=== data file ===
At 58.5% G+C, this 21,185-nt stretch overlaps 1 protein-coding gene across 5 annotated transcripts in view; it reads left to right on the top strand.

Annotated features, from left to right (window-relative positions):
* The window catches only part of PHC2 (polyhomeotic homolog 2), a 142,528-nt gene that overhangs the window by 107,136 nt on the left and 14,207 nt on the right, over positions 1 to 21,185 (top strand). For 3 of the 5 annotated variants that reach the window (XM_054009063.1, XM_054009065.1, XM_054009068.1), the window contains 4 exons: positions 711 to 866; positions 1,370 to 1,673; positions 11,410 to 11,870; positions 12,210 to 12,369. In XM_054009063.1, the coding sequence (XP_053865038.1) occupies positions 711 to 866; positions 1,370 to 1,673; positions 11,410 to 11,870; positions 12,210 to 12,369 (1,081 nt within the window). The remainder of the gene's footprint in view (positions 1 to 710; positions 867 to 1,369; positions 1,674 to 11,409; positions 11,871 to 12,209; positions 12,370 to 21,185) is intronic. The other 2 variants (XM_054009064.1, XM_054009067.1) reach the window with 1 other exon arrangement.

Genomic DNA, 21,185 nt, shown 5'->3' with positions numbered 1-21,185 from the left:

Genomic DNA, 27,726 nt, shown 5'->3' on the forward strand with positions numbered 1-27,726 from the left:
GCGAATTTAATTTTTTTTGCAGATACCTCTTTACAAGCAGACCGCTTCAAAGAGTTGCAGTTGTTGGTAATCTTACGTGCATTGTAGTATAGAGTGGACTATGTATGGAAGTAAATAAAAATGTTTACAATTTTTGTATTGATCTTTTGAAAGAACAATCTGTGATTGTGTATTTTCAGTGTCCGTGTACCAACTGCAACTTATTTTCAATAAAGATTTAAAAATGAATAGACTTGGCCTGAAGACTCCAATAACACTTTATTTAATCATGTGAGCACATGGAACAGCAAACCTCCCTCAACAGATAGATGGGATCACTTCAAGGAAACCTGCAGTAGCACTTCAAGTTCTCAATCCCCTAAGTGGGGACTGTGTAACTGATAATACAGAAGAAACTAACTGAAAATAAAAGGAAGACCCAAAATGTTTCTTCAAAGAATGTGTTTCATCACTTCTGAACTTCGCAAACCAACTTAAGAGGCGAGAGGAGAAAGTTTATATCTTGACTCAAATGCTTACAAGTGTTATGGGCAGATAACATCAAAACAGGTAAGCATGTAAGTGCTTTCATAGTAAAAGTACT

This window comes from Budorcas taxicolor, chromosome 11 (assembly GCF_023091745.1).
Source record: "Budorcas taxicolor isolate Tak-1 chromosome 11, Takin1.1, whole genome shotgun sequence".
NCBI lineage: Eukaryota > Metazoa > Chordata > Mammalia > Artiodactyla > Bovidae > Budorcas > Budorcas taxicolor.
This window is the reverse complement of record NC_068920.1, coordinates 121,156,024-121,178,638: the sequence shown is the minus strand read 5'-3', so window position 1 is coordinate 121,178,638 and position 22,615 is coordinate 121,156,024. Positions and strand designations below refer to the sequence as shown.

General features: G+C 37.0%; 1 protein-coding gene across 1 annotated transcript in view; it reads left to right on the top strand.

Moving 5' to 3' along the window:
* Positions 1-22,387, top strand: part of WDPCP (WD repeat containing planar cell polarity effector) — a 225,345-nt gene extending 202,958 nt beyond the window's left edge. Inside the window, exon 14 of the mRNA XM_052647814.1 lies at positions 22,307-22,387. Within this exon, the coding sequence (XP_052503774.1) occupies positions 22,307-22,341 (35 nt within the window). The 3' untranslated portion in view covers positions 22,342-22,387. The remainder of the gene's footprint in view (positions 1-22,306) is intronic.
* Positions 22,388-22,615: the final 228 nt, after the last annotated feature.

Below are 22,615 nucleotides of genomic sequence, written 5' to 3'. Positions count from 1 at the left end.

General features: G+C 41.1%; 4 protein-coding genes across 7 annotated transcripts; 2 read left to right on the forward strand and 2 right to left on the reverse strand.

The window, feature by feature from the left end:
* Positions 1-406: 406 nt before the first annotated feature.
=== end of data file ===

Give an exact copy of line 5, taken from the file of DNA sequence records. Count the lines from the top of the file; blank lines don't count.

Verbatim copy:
Genomic DNA, 27,726 nt, shown 5'->3' on the forward strand with positions numbered 1-27,726 from the left: